Q. What is wrong with our teaching of comprehension?
A. Comprehension is expected, not taught. Comprehension strategies are not often taught.
S Dymock. Reading Teacher (Oct. 07), 161-167.
What are comprehension strategies?
SQ3R (Robinson, 1961): “A study strategy in which readers survey a text before reading and devise questions to answer, generally using the headings to guide question writing. They read to find answers to their questions; after reading, readers recite their answers. Finally, they review by going over their answers and rereading where necessary. The emphasis is on using questions to guide study reading.”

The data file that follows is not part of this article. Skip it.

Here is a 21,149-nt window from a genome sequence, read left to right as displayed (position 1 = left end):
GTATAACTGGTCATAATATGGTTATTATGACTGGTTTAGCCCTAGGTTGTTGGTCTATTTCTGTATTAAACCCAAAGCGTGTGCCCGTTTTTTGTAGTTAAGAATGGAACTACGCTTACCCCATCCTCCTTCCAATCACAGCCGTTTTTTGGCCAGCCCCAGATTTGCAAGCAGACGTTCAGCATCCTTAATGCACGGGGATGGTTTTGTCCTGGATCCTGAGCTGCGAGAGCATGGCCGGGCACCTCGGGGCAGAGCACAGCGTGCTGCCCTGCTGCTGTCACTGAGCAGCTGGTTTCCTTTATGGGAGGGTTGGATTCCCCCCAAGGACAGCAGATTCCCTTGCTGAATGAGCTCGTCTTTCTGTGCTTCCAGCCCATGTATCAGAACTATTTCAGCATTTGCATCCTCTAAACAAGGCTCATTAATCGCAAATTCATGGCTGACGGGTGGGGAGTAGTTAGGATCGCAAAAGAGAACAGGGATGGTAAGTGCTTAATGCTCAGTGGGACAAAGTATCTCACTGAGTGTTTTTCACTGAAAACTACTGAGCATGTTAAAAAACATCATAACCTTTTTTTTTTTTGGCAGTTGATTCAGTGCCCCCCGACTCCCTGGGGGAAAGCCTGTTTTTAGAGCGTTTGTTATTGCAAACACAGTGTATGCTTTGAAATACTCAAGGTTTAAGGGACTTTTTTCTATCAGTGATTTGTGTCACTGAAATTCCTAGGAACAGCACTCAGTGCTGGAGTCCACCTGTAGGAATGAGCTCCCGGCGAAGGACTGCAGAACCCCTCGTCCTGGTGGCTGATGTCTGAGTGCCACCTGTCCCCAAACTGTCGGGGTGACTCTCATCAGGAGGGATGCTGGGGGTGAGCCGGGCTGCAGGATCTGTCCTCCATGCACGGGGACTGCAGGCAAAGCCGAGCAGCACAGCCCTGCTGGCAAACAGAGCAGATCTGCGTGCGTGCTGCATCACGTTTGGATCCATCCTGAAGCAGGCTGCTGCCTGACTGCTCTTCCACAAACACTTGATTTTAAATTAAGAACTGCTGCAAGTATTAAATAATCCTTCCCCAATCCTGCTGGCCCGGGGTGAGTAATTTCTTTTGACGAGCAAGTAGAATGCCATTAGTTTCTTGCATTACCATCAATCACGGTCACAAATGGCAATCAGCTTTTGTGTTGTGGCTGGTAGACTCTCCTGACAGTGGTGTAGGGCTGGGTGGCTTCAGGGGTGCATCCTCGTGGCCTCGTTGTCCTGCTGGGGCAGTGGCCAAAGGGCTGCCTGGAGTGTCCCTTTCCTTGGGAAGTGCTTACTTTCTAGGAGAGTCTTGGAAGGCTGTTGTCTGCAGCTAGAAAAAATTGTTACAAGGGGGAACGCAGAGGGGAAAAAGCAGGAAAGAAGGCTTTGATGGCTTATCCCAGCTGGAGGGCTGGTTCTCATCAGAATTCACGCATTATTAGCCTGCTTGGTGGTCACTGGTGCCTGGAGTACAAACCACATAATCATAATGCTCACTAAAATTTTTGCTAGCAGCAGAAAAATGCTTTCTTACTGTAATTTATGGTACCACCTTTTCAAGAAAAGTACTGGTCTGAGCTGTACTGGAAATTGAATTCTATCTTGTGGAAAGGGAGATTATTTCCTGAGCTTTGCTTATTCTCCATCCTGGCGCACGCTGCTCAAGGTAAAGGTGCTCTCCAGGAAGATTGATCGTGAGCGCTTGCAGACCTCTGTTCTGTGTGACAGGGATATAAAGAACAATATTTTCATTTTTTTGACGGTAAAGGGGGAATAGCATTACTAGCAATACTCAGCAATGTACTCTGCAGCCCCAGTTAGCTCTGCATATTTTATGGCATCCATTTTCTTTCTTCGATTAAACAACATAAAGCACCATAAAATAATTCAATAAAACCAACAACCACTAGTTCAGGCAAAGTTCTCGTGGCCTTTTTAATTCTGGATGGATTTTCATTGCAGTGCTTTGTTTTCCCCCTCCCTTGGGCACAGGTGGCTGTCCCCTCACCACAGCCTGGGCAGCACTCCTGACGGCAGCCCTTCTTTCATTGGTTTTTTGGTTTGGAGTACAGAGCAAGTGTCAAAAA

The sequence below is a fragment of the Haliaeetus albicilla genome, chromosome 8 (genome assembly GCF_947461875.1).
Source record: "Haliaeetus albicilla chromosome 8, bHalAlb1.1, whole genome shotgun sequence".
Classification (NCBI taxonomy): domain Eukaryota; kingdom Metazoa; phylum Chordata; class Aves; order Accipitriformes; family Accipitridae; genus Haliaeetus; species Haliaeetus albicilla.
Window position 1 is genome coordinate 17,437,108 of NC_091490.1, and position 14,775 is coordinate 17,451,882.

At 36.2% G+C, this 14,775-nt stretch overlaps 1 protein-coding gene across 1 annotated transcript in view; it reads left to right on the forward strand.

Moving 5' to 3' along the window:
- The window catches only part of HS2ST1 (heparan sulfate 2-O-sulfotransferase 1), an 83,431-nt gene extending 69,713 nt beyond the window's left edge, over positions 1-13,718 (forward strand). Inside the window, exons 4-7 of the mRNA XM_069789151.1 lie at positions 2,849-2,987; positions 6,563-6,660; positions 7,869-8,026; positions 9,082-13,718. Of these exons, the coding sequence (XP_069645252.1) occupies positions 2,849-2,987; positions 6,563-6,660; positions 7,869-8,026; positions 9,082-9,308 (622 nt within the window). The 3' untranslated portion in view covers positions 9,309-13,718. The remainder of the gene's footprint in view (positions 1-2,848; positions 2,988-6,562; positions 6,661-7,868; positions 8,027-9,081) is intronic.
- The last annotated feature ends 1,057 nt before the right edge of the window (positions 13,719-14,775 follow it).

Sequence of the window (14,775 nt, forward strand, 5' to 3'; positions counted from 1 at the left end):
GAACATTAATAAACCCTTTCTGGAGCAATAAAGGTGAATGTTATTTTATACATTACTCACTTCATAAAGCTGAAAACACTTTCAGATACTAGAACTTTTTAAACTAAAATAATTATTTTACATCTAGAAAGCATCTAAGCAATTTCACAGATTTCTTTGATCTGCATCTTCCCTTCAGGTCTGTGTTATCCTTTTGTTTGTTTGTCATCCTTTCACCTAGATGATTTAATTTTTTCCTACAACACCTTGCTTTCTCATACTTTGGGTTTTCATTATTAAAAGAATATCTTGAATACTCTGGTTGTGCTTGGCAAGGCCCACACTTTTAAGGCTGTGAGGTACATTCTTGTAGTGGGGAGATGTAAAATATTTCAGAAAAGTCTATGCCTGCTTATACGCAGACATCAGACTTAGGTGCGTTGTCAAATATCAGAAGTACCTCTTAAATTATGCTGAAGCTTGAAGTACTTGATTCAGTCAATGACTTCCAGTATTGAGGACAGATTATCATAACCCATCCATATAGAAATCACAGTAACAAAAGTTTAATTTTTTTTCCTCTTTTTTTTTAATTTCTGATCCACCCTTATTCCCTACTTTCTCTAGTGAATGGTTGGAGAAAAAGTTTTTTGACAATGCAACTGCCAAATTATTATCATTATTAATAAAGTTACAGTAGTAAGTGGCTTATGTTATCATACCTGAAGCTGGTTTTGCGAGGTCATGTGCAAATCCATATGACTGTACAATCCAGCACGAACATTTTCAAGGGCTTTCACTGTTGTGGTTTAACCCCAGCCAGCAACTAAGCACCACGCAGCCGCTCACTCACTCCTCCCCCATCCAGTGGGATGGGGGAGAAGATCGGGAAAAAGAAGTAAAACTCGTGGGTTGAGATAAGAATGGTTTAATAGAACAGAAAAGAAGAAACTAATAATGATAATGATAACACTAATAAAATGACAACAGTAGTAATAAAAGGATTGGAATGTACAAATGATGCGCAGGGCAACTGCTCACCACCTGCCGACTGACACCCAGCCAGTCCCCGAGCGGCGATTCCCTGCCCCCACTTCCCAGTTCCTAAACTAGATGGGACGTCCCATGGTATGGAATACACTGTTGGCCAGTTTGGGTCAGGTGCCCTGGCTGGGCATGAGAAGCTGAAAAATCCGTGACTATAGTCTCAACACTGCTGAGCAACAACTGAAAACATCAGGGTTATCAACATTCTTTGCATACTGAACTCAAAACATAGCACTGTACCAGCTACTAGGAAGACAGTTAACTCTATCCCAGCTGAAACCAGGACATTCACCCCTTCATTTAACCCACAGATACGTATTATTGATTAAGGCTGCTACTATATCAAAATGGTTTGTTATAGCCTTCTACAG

DR-TA (Stauffer, 1969): “A comprehensions strategy in which readers speculate on what will occur in a text (e.g., what the topic is, what content a selection will cover, what a story is about, what will happen in a story). While reading, readers stop to check on predictions and predict what will happen next. The emphasis is on predictions.”
K-W-L (Ogle, 1986): A study strategy in which readers think about what they already know about the topic of a selection and predict categories of information they expect to learn from reading it, and also decide what they want to learn. After reading, they think about what they have learned. In this scheme, K stands for what I know; W for what I want to learn, and L for what I have learned.”
Comment: Excellent techniques for improving students’ comprehension. RayS.
Title: “Essential Reading: Targeting, Tracking, and Thinking about Main Ideas.” DG Hennings. Journal of Reading (February 1991), 346-353.